As to the varieties....let's just say there are as many varieties as there are brides.

Paul: The models seem to be an endless wealth of disturbing revelations on this show and for that I salute them.  I think the first startling realization this week was that the models are children.  We realize this because the challenge is to make a wedding dress for the models, who become the designers' clients for the week.  The models come to the designers with their ideas for their perfect wedding dress and they are the ideas that little girls would have for a wedding dress.  We suddenly notice their ages next to their names in the interview clips (I'm pretty sure they were there all along) and these are 16, 17, and 18 year olds.  Jay comments on how they all want to look like Disney princesses.

It's much like Kurt Vonnegut's revelation from Slaughterhouse Five (and, in other ways, Thomas Mann's Death in Venice.)  We are talking about children.  We fetishize them and we treat them like they are immortal in our own mortal insecurities.  Youth is handled too strangely by those who have passed it; you'd think they were never young themselves.  We elevate the young to the level of gods and thereby reveal our low opinion of wisdom, the effects of which we may be currently reaping in our economy and international relations.  We shall talk a bit more about this in the next episode.

Speaking of which, this episode also illustrates the corruption that even a little bit of power brings.  Some of the models behave abominably being given the little scrap of power of the course of their design.  Tim Gunn gives Jay the advice to tell his model "You know, there's a reason why you're a model and I'm a designer."

I was reminded of Thomas Gainsborough, the English painter who was so brilliant at portraiture, but who would much rather have been painting landscapes.  But Gainsborough gots to get paid, son.  And so the designers get a harsh lesson in the realities of working life.  Mr. Gunn's advice speaks to the uphill battle of not giving an inch lest one loses a mile, which is sound.

Laurie: Except, that is, when the compromise prevents the losing of a mile in the sacrifice of an inch, which, I assure you, in real life is often the case, and the only way such things as democracies are able to function at all.  But I think, Paul, you are just overstating your point for the sake of making it.  In the case of our designers, it came to a matter of degrees of compromise that made the difference in the end. In this contest heel-digging would have been just as disastrous as complete giving in, since the first question asked in the judging was whether or not the "bride" got the dress she had dreamed of.  The trick for the designer was to listen to her dream and convince her that the dress he made was that dream dress while also creating something real and tasteful.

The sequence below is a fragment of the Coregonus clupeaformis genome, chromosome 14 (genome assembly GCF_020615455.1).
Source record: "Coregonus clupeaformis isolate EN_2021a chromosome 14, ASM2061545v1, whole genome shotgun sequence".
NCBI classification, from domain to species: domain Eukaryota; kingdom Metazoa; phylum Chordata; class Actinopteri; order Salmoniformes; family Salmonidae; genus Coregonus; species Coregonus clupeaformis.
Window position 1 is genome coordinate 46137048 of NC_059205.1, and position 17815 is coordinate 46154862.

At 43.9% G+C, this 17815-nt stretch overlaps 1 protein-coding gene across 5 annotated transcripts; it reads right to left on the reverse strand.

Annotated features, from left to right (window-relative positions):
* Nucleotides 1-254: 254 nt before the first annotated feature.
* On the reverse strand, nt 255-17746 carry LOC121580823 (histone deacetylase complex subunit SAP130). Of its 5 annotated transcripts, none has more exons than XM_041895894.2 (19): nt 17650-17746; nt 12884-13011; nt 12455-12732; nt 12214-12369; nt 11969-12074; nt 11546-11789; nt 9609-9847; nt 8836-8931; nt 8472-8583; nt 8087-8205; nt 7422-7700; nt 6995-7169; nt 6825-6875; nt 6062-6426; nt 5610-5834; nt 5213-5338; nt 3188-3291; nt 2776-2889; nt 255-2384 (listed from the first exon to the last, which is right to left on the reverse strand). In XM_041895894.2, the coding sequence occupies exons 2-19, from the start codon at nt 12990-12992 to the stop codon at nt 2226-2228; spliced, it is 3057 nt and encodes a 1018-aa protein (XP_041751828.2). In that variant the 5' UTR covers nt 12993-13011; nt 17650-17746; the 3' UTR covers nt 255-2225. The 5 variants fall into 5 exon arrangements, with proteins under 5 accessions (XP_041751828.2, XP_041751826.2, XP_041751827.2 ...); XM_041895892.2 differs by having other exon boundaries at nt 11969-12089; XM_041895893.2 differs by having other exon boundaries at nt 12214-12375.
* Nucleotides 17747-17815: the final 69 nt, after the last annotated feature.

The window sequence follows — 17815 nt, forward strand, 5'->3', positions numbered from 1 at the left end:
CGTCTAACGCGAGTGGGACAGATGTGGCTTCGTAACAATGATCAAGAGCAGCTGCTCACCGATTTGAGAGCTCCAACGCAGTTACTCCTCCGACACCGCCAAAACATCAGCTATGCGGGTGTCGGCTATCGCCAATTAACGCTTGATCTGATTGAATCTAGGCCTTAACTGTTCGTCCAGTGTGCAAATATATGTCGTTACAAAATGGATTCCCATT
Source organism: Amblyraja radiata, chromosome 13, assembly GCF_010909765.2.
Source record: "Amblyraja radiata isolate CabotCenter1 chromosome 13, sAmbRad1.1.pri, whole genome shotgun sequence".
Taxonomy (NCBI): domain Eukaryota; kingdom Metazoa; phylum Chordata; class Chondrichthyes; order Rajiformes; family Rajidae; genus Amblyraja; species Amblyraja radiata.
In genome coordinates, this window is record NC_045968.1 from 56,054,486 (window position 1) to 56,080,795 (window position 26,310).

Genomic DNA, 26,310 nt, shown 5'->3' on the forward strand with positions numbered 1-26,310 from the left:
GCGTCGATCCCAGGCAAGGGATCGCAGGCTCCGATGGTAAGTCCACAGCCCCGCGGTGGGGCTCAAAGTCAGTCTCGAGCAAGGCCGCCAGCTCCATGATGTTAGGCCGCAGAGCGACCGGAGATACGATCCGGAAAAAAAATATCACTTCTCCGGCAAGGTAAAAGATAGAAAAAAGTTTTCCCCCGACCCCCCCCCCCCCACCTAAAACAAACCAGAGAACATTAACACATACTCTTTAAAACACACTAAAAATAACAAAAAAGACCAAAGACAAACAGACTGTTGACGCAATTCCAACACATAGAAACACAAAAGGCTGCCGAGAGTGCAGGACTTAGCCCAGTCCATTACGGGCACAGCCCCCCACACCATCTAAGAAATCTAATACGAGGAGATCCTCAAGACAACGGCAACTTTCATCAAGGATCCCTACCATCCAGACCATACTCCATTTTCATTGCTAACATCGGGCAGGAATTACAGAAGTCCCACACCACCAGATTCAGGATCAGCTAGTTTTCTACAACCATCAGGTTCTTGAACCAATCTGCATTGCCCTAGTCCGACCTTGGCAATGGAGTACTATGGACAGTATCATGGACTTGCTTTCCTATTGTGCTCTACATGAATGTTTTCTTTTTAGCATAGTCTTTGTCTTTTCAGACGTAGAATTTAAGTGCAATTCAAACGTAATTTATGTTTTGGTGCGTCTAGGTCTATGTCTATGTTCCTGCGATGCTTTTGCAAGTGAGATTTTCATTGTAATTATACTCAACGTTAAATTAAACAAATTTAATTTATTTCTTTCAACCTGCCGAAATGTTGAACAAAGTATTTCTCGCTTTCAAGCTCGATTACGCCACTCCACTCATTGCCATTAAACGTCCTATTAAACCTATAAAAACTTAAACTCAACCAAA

Paul: Well, I would say I was almost overstating, but I think that part of a designer's job is to take the information supplied by the client, mutate it into a hybrid with their own style, and possibly show the client something they didn't even know that the desperately wanted.

Laurie: Well put.

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Paul: It probably did not help that Jay picked Morgan as his model.  "First thought, best thought" as the Beats were fond of saying, Jay.  If you're worried about someone's professionalism due to their past behavior, you may want to listen to that.  You don't keep going back to a restaurant you hated the first time in hopes that the chef will pull it together one of these days.  Morgan has poor impulse control and gives no indication that she is working on this aspect of her character.  And so Jay comes up with a gorgeous, column-like dress, which Morgan stumbles over on the runway.

Laurie: After, that is, he has tried unsuccessfully to convince her it needed to be shortened, a fact he dare not mention at the judging lest he be caught out as a designer who compromised what is more important in design (wearability) to what is less (client whim). And, by the way, the dress was pure elegance, in spite of what Morgan had in mind. When she saw it, she thought it was her idea. (I should mention, the photo at right and Morgan's posture in it do not begin to do justice to the beauty of the dress. It also does not show the sheer gold fabric peeking out about her feet. When upright, this dress presents a stunning column.)

Paul:  There is a dumb-show in the middle of the episode which fleshes out (as it were) this theme.  The designers decide to go out for an evening of carousing.  Gripped by a voluntary drowning from the hands of Bacchus, Robert's behavior indicates certain animal instincts toward Alexandra.  This manifests, on the streets of New York, in an attempt at showing off by way of gymnastics on scaffolding.  His activity quickly turns into a trip to the emergency room.  While I'm fascinated by how much literal bloodshed has already gone on this season, it is an abject reminder of the absurdity of existence.  Robert has staples in the back of his head and has anointed the city streets with his vital juices.  Fallen heroes are not exactly going to sing epic songs about this at Yggdrasil.  The show is filled with moments where I keep thinking "Wow.  What if that was the peak moment of my life?  What would it be like for that to be my fifteen minutes of fame?  What would my grandchildren think of me on my deathbed?"